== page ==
Author(s): Sandra Hempel
This is the story of how an infamous murder case led to the birth of modern toxicology. In the 19th century criminal poisoning with arsenic was frighteningly easy. For a few pence and with few questions asked, it was possible to buy enough poison to kill off an entire family, hence arsenic's popular name: the Inheritor's Powder. Yet if poisoning was easy, it was a notoriously difficult crime to prove. The popular press led to the nation becoming transfixed by the idea that danger lurked in every cup and on every plate. 'The fell spirit of the Borgias' was 'stalking through English society' wrote one commentator. Thus, armed with a coffee pot and some 'rat poison' one potential heir saw his opportunity. The case became a cause celebre and led an unknown chemist, James Marsh, to develop a failsafe test. This proved a turning point in the way such crimes were investigated - but years later there was a twist in the tale!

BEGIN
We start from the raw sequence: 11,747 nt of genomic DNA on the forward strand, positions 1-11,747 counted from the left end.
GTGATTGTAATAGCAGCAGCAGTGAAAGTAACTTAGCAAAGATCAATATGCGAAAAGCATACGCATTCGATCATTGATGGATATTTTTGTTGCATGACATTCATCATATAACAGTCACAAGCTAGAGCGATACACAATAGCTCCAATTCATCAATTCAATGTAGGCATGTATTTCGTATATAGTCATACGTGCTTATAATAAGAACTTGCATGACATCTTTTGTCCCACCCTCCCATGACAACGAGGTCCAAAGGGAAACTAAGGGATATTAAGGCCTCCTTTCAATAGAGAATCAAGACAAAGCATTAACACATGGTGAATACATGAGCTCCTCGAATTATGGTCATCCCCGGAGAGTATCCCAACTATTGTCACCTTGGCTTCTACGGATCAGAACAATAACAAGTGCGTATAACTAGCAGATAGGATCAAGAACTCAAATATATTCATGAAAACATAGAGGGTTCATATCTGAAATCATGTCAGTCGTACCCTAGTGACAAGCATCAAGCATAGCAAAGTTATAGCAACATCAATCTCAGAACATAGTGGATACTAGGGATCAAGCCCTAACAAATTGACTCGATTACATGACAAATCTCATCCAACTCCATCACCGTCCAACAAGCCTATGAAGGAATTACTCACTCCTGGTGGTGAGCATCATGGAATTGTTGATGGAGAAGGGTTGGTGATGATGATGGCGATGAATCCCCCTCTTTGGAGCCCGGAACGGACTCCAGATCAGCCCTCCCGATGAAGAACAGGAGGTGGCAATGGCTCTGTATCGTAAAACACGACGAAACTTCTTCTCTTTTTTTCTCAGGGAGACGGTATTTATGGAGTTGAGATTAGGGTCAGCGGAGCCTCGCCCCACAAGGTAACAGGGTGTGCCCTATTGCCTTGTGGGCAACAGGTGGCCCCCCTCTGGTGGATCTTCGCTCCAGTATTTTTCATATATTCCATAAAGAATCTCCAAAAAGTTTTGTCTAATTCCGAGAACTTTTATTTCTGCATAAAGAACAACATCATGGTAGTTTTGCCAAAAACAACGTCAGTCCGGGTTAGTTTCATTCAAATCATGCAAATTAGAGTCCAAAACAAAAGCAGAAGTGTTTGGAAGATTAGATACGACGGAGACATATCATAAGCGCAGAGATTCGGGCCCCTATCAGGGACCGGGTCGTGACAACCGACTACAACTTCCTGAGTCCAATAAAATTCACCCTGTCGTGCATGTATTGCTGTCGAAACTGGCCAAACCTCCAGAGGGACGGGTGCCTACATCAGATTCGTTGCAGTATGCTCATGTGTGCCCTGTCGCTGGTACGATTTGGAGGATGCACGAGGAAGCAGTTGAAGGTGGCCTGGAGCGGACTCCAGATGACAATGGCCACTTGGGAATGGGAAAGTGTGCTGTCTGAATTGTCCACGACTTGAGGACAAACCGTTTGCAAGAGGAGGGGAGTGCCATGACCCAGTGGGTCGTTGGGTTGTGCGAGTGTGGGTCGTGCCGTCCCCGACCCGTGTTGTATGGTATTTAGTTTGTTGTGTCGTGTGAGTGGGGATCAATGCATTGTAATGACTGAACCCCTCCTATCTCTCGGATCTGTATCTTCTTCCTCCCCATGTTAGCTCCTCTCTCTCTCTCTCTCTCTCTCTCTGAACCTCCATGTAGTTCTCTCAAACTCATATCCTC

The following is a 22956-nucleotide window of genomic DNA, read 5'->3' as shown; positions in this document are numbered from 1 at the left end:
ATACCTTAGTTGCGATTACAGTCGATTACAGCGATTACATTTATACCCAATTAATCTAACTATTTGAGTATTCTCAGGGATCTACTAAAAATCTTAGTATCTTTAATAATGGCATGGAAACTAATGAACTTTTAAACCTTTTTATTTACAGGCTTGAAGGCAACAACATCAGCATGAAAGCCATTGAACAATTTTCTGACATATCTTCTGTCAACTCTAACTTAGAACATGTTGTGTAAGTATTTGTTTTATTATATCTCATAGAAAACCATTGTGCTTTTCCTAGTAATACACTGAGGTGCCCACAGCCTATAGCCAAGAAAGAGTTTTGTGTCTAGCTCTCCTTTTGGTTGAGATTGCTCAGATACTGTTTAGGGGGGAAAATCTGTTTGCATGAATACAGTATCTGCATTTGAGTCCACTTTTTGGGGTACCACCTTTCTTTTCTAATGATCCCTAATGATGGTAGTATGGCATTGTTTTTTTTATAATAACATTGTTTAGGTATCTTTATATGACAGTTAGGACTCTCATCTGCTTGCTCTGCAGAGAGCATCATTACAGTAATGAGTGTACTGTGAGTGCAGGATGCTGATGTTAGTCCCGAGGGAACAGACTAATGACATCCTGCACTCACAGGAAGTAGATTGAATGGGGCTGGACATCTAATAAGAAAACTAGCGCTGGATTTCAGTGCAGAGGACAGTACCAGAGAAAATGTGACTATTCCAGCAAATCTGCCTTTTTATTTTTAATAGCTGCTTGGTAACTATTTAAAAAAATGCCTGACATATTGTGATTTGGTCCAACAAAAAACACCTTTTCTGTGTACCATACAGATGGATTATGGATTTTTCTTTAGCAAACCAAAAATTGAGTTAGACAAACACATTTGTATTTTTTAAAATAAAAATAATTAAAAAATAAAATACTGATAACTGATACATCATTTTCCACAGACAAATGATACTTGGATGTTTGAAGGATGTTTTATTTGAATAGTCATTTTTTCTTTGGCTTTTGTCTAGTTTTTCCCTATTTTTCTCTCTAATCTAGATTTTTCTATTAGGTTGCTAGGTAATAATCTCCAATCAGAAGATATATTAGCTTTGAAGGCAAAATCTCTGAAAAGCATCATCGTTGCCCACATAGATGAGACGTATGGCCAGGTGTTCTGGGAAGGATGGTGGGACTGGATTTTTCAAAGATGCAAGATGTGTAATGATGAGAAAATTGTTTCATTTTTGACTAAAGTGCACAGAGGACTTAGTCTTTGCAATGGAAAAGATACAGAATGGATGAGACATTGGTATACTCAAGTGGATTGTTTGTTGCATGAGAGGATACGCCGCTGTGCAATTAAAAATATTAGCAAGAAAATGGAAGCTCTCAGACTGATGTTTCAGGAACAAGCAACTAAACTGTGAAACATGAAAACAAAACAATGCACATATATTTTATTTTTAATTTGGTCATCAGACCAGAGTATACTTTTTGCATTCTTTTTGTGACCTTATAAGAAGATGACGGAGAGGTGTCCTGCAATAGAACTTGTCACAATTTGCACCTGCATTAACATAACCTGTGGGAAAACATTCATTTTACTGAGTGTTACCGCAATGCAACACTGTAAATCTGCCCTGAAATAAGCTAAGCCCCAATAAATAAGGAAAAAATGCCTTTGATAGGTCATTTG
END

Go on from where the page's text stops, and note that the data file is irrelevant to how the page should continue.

Sandra Hempel is a journalist and author who specialises in health and social issues. She has written for a wide variety of popular newspapers and magazines, including THE TIMES, THE SUNDAY TIMES and THE MAIL ON SUNDAY, as well as specialist publications. Her first book THE MEDICAL DETECTIVE - which tells the story of one doctor's fight to stop the killer cholera epidemics that devastated nineteenth century Britain - won the Medical Journalists' Association Book Award and the British Medical Association Book Award for the public understanding of science.